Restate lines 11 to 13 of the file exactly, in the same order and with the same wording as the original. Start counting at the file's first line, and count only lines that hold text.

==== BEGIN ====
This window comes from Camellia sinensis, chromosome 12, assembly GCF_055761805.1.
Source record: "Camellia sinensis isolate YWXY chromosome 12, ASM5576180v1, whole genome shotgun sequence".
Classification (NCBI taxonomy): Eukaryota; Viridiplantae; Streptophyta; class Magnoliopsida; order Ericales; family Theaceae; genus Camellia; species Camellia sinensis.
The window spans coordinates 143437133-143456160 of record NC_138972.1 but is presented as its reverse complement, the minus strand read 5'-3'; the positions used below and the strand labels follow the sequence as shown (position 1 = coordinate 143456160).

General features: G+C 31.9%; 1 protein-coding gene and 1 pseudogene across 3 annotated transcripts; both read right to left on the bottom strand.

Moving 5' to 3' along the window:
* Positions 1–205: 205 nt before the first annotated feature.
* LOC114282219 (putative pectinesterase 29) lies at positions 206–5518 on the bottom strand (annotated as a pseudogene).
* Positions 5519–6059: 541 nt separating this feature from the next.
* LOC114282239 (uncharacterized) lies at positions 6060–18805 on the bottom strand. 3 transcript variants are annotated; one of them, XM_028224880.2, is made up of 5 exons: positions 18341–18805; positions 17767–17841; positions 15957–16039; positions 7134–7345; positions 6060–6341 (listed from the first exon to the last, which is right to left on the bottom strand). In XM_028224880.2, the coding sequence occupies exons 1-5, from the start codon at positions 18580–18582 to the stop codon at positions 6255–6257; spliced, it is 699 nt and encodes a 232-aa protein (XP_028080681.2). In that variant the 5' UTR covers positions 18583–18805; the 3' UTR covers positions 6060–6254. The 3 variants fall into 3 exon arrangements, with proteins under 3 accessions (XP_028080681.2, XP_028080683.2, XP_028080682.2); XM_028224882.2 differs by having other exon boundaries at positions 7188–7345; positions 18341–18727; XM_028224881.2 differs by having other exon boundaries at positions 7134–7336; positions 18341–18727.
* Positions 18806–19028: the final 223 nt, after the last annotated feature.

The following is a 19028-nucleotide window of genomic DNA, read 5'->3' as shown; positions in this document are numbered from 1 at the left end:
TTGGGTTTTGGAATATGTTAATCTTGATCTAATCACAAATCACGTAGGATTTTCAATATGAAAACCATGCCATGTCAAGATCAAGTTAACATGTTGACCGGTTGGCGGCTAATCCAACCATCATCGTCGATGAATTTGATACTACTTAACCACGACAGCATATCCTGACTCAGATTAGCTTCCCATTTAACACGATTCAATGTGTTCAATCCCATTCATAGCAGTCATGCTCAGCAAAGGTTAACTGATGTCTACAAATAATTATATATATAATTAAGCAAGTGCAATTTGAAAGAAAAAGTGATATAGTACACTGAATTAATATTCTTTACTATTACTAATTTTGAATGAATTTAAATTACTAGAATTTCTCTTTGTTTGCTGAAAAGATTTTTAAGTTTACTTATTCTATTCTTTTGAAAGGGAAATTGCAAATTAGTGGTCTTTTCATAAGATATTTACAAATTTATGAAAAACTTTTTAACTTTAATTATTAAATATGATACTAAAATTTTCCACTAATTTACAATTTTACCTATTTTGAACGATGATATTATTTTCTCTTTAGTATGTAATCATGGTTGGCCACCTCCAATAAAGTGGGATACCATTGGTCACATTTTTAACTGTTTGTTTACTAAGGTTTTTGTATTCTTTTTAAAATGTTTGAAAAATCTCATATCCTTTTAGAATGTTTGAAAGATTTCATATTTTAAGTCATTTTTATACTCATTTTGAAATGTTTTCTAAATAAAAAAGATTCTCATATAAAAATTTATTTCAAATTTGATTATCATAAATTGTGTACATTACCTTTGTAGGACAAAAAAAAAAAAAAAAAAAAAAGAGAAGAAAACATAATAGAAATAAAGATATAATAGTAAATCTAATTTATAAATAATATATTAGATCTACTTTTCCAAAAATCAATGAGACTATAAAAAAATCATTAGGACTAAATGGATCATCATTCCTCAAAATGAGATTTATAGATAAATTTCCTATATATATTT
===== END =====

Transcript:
* Positions 18806–19028: the final 223 nt, after the last annotated feature.

The following is a 19028-nucleotide window of genomic DNA, read 5'->3' as shown; positions in this document are numbered from 1 at the left end:
TTGGGTTTTGGAATATGTTAATCTTGATCTAATCACAAATCACGTAGGATTTTCAATATGAAAACCATGCCATGTCAAGATCAAGTTAACATGTTGACCGGTTGGCGGCTAATCCAACCATCATCGTCGATGAATTTGATACTACTTAACCACGACAGCATATCCTGACTCAGATTAGCTTCCCATTTAACACGATTCAATGTGTTCAATCCCATTCATAGCAGTCATGCTCAGCAAAGGTTAACTGATGTCTACAAATAATTATATATATAATTAAGCAAGTGCAATTTGAAAGAAAAAGTGATATAGTACACTGAATTAATATTCTTTACTATTACTAATTTTGAATGAATTTAAATTACTAGAATTTCTCTTTGTTTGCTGAAAAGATTTTTAAGTTTACTTATTCTATTCTTTTGAAAGGGAAATTGCAAATTAGTGGTCTTTTCATAAGATATTTACAAATTTATGAAAAACTTTTTAACTTTAATTATTAAATATGATACTAAAATTTTCCACTAATTTACAATTTTACCTATTTTGAACGATGATATTATTTTCTCTTTAGTATGTAATCATGGTTGGCCACCTCCAATAAAGTGGGATACCATTGGTCACATTTTTAACTGTTTGTTTACTAAGGTTTTTGTATTCTTTTTAAAATGTTTGAAAAATCTCATATCCTTTTAGAATGTTTGAAAGATTTCATATTTTAAGTCATTTTTATACTCATTTTGAAATGTTTTCTAAATAAAAAAGATTCTCATATAAAAATTTATTTCAAATTTGATTATCATAAATTGTGTACATTACCTTTGTAGGACAAAAAAAAAAAAAAAAAAAAAAGAGAAGAAAACATAATAGAAATAAAGATATAATAGTAAATCTAATTTATAAATAATATATTAGATCTACTTTTCCAAAAATCAATGAGACTATAAAAAAATCATTAGGACTAAATGGATCATCATTCCTCAAAATGAGATTTATAGATAAATTTCCTATATATATTT